Animation on the web has changed. It’s being moved from the realm of UI design and decoration, to the province of UX design. Where once it was a frivolity, it’s becoming an indispensable tool.
No more dancing baby gifs.
We’re using animation to tell users what’s going on in our interfaces, and why. We’re using it to tell them where to go and what to do next. And yeah, we’re still making things move around on the screen for fun. This is all good news.
We’ve gotten here partially thanks to flat design. Without the 3D-ish graphics that we relied upon to provide direction, we’ve got to use animation to provide instant, almost tactile feedback to the user. Small UI animations, when applied right, can make the user feel like they’re using a real physical product.
Mobile apps have been another factor. After many web users got used to the sort of animated feedback given to us in native apps, they wanted to see it happen in web-apps and interfaces. Sure, animation might have been in the CSS3 spec for years, but now the browser developers are in on it too. And it’s about time.
Animate.css vs Motion UI
Another thing that happens when developers get in on something is the sudden, almost magical appearance of frameworks for that. We’ve had animation frameworks before. We’ve even had CSS-based animation frameworks before.
What we haven’t had are these two frameworks. Animate.css and Motion UI are different beasts. We’re here to tell you what they can do, and when you should pick one over the other. As usual, it’s not about which library is better, but which is better for your current project.
Let’s have a look.
Animate.css definitely has more animations to choose from. While it’s not the complete solution to every animation need, it has a bunch. They’re categorized for easy browsing, and they range from basic universal animations to a few that are obviously just for fun.
And hey, why shouldn’t animation be fun?
It’s just easier
Of the two frameworks, I’d say this is the easier one. Easier to integrate into any project: it’s just a CSS file, after all. Link it in your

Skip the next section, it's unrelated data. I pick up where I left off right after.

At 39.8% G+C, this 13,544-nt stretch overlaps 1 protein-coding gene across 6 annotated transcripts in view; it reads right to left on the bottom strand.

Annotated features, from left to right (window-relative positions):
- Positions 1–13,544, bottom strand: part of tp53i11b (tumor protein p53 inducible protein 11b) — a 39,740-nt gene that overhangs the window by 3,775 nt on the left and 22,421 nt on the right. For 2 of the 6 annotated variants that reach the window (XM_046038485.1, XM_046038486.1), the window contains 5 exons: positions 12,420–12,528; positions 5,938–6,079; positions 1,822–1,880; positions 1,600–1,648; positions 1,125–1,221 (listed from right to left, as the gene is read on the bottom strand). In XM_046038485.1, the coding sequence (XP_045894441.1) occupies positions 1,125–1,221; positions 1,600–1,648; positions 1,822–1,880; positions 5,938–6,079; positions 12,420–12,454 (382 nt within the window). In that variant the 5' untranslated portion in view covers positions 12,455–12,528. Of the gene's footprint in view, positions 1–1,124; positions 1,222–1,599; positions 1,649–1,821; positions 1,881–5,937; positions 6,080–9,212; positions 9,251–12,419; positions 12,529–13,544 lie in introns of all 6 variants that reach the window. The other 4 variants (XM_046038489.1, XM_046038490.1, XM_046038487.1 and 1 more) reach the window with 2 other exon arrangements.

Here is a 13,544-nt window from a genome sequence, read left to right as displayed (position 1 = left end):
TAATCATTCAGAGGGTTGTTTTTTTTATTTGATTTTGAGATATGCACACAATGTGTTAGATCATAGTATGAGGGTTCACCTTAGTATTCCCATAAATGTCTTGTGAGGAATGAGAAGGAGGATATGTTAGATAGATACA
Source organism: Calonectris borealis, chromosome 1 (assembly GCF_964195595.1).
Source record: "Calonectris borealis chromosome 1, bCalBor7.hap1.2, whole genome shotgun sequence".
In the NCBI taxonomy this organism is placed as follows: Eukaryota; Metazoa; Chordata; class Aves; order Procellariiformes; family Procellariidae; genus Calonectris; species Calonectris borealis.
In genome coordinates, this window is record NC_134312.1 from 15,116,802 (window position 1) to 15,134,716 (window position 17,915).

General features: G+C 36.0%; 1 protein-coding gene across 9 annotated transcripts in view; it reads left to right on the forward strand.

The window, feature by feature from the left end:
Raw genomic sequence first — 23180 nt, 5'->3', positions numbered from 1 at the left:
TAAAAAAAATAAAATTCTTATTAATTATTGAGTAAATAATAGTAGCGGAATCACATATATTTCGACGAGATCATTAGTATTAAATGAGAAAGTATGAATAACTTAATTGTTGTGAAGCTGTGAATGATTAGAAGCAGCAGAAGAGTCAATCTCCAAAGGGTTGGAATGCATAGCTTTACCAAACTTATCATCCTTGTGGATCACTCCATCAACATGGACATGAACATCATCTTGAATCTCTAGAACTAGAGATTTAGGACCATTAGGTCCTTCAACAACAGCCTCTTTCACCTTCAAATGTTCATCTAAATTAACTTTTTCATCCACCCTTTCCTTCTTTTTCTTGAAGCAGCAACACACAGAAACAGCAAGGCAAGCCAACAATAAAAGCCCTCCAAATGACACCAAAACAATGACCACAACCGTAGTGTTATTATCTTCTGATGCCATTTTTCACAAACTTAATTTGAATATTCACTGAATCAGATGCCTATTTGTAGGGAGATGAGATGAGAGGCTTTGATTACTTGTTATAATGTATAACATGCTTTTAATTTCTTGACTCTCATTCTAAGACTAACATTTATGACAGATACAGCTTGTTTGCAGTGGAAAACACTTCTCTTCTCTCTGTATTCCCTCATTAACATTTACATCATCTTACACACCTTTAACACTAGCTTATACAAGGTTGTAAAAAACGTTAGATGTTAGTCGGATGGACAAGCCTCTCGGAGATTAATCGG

head tag, add some classes to each element you want to animate, and go.
It really is as simple as that. Plus, you can customize the animations easily enough in your own CSS. The whole thing is built for simplicity. Whether you’re using Rails, Node.js, PHP, static HTML, Python, or some .Net-based monolith, Animate.css will just work.
Because the framework is class-based, jQuery is an obvious and easy way to create more complex interactions involving animation. Anyone with even the most basic knowledge of jQuery can make animations happen on a click, and move on up from there. Here an example of how to use Animate.CSS with jQuery.
Create custom builds
You might not want the whole framework for every project. A good way to streamline it would be to build your own version with Grunt. It requires you to know how to work with Grunt, sure, but you can always go into the stylesheet and just delete all the animations you don’t want.
It’s made by Zurb
Remember Zurb, the people that made Foundation, and Foundation for Apps? Yeah, this is their work. And because it’s their work – and because we tried it – we know this:
- It runs fast. Zurb’s products are always made with speed in mind. This includes mobile devices.
- It is fairly simple to implement.
- It is as cross-platform as possible. Zurb doesn’t half-bake this stuff. They test their work extensively.
And hey, if something goes wrong, there’s a whole support team you can complain to. It’s pretty great.
Tight integration with Foundation for Apps
So here’s the other thing to consider. It was once bundled with Foundation for Apps, but is now its own library. Still, if you’re using FfA, this is what you should consider:
- This library is app-focused. It has fewer animations, but they are optimized for performance. And hey, when you’re trying to build a web app, you want things to feel as native as possible.
- There is also very good integration with AngularJS.
Based on SASS
One cool feature is that, since Foundation for Apps is based on SASS, you can customize all animations with it. This makes the library incredibly flexible and easy to adapt to your project.
There doesn’t seem to be any options for Grunt, but it works with NPM and Bower. Of course, you can download the repository and install it manually.
I’d say that Animate.css is about giving easy animation to everyone. A novice can integrate it into their project by just linking the CSS file; and a pro can build it into their workflow with Grunt.
Motion UI is extensively tested, widely supported, and fast, though it has fewer animations. It’s extremely customizable, and perhaps a bit more developer oriented. If you’re already using SASS or Foundation for Apps, go with this one.